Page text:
Every investor dreams of getting in early on the next
-- the start-up that takes the world by storm and delivers returns a hundred times over.
Increasingly, it's looking like they should start their search overseas.
That's the message that lurks between the lines of a report commissioned by the National Venture Capital Association. The study illustrates the role that immigrants have played in building the engine of innovation that has powered the U.S. tech industry and delivered bounteous fortunes to the investors who backed them.
The report, using data from Thomson Financial that looked at birth countries of venture-backed founders whose companies went public in U.S. markets, received scant press attention when it was released earlier this month.
That's probably because the report is clearly aimed at convincing Washington to increase the number of H-1B visas, which are issued to foreign-born residents with the equivalent of a U.S. bachelor's degree or higher. And also because, anecdotally, it's not exactly news that some of Silicon Valley's biggest successes -- from
to Google to
-- were born overseas.
But the authors of the report have done their homework with great care and produced data showing that not only is the number of venture-backed start-ups founded by immigrants larger than one would expect, that number seems to be increasing quickly over time. At least, until now.
Before 1980, only 7% of the venture-backed companies that made it public were founded by immigrants. That ratio jumped to 20% in the 1980s and then to 25% in the 1990s. Those companies have in turn created 400,000 jobs and a half-trillion dollars in market value.
A survey of private, venture-backed start-ups in business today showed that nearly half -- 47% -- had immigrant founders, the report said. By contrast, legal immigrants account for 9% of the U.S. population.
Successful entrepreneurs are a one-in-a-million mix of several traits: technical expertise, strategic thinking, bullheadedness, risk-loving and the passion to stick with a vision until it succeeds. They are born in every country, but thanks to the risk-friendly culture of U.S.-style venture capital, they have been gravitating for years to the U.S. in general and Silicon Valley in particular.
But that's starting to change for a few reasons. Venture capital is taking root abroad -- notably in the U.K., Israel and China. Education in those countries and elsewhere is starting to rival that of U.S. universities.
And then there is what some consider to be the scarcity of work visas for highly skilled foreigners.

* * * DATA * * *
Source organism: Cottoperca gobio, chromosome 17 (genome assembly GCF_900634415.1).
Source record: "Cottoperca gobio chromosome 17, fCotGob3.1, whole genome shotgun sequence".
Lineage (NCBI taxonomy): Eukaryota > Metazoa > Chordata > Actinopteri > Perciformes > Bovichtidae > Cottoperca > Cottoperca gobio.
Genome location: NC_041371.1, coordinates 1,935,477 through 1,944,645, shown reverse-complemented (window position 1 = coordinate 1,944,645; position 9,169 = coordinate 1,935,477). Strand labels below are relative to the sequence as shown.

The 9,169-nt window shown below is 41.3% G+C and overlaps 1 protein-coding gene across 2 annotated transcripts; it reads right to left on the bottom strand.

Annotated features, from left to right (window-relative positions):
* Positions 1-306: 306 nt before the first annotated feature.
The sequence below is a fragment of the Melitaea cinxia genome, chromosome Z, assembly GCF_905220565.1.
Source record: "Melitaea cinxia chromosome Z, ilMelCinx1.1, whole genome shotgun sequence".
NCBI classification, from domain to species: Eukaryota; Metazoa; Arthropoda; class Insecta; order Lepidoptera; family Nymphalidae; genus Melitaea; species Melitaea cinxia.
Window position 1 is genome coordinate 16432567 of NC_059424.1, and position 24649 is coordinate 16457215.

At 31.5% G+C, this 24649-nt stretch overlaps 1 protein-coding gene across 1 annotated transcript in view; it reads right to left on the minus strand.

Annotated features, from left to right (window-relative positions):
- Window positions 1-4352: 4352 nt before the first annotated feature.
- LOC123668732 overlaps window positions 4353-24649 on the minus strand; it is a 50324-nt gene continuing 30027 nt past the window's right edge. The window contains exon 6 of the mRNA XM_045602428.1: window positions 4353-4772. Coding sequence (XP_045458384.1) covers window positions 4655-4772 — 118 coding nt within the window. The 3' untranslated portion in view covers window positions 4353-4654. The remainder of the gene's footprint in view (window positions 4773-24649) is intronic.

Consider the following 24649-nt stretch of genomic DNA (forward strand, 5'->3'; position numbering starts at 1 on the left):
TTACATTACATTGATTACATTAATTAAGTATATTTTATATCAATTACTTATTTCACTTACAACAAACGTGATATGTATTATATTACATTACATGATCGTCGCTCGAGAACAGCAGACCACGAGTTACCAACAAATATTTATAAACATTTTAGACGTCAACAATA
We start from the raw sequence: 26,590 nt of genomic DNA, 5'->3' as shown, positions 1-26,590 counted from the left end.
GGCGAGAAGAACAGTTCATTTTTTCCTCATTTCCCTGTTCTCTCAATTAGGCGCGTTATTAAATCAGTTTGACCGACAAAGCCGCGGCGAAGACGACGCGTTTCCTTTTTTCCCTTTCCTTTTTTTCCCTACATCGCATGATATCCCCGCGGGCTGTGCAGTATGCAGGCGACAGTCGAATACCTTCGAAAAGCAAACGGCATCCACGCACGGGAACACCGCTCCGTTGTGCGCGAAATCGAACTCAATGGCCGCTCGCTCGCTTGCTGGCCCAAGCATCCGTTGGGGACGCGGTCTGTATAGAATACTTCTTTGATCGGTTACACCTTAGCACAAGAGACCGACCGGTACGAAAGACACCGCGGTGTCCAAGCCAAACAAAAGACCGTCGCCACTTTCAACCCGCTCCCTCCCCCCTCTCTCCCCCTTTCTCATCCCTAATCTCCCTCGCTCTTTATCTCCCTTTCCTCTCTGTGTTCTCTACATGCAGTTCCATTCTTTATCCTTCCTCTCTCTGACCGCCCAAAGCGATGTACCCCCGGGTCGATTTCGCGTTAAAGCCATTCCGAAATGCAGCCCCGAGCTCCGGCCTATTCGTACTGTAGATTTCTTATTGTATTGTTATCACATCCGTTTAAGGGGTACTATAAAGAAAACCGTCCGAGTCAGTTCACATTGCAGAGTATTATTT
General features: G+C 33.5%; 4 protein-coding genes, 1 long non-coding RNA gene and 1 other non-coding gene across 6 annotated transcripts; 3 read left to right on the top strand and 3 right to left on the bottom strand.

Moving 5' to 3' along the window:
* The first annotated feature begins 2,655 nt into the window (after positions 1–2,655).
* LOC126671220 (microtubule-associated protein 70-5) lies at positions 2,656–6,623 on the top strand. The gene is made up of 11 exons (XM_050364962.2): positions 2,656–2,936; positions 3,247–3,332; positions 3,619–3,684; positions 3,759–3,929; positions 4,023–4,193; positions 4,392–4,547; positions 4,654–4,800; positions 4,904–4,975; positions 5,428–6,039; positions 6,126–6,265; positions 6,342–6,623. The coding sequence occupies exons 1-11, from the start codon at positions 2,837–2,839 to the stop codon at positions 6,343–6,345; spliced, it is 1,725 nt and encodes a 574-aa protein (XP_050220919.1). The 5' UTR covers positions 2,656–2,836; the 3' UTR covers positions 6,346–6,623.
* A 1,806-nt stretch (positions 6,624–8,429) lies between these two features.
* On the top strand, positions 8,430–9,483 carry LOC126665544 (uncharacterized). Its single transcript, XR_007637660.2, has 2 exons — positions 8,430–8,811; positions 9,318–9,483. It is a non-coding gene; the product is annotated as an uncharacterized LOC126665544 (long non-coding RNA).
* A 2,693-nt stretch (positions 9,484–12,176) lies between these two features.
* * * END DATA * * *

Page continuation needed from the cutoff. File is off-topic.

The NVCA is pushing for a bill that would increase the number of H-1B visas by 20% a year until it reaches a proposed maximum of 125,000, up from the current ceiling of 65,000. The visas are controversial not simply because they're caught up in the broader debate on immigration policy but because, as critics charge, they take jobs away from trained U.S. engineers.
The report issued a few counter-arguments to H-1B critics. Two-thirds of companies surveyed that use H-1B visas said "current U.S.immigration laws affecting skilled professionals harm American competitiveness." One-third of private, venture-backed companies said a shortage of visas had helped prompt them to hire more workers abroad.
The study also cites data from the National Science Foundation that first-time enrollment in U.S. science and engineering graduate programs has declined by 20% to 27,486 in 2004 from 34,179 in 2001. That would suggest that the universities that have served as incubators for start-up founders are attracting less talent.
But most compelling is the scenario that is only implied by the report's data and findings: If immigration barriers prevent young entrepreneurs from building a start-up in Silicon Valley, they'll find a way to do it overseas. U.S. venture dollars will likely find them there, as will the customers who take to their products and services and-- ultimately -- the jobs that will be created.
In that case, the U.S. will be exporting one of its most precious resources -- the start-up that can churn out high-paying jobs while creating technology that lowers prices for consumers.
And that will make spotting the next Google a lot harder than it would have been had it planted its seeds in Silicon Valley.